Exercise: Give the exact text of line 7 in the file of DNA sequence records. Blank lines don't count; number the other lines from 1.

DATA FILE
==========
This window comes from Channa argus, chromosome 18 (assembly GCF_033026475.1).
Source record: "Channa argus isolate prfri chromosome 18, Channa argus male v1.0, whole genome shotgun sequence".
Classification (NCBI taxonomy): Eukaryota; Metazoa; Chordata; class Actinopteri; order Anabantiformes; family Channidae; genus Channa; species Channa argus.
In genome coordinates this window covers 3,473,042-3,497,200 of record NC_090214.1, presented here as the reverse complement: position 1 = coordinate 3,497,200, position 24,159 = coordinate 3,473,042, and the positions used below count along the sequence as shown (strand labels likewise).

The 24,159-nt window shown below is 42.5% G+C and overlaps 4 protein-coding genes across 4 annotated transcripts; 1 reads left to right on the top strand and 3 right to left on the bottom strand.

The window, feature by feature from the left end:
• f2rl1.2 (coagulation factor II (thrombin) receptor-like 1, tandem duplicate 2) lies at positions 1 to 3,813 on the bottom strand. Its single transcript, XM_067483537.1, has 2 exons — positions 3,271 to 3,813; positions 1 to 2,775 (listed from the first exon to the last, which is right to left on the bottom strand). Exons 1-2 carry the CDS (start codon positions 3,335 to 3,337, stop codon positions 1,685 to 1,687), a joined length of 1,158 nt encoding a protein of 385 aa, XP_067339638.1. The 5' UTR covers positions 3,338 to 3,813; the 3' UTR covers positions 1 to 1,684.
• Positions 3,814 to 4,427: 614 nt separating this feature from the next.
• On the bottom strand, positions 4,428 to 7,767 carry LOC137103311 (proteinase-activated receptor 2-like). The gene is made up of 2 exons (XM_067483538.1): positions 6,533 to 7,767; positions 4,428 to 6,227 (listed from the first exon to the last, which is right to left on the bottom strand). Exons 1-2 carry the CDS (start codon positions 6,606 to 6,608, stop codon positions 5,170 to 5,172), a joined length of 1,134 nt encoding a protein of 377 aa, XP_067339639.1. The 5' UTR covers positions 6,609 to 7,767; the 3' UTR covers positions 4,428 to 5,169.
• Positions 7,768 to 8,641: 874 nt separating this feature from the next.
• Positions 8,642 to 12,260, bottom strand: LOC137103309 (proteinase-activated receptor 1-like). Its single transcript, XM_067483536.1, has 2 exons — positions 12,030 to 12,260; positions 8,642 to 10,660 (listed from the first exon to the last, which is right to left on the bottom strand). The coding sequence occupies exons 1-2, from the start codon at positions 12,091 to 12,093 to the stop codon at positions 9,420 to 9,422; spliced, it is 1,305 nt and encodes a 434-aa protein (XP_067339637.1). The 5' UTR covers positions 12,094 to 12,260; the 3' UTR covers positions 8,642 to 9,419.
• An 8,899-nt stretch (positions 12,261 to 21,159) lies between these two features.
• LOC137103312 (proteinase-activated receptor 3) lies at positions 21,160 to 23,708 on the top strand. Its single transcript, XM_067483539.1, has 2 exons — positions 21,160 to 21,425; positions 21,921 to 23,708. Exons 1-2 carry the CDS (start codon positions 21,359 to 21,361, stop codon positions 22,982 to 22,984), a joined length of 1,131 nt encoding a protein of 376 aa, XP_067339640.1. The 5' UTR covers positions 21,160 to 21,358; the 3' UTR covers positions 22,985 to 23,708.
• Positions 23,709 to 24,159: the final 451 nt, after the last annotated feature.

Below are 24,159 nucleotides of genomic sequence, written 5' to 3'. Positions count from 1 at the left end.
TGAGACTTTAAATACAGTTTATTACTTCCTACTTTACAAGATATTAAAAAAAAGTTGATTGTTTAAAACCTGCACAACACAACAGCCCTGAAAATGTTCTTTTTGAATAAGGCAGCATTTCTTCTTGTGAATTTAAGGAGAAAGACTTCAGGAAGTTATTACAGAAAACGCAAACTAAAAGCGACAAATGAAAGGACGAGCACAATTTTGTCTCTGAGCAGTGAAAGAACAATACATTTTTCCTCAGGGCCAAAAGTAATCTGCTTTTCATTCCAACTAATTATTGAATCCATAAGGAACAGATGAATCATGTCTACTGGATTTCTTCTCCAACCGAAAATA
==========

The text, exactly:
• f2rl1.2 (coagulation factor II (thrombin) receptor-like 1, tandem duplicate 2) lies at positions 1 to 3,813 on the bottom strand. Its single transcript, XM_067483537.1, has 2 exons — positions 3,271 to 3,813; positions 1 to 2,775 (listed from the first exon to the last, which is right to left on the bottom strand). Exons 1-2 carry the CDS (start codon positions 3,335 to 3,337, stop codon positions 1,685 to 1,687), a joined length of 1,158 nt encoding a protein of 385 aa, XP_067339638.1. The 5' UTR covers positions 3,338 to 3,813; the 3' UTR covers positions 1 to 1,684.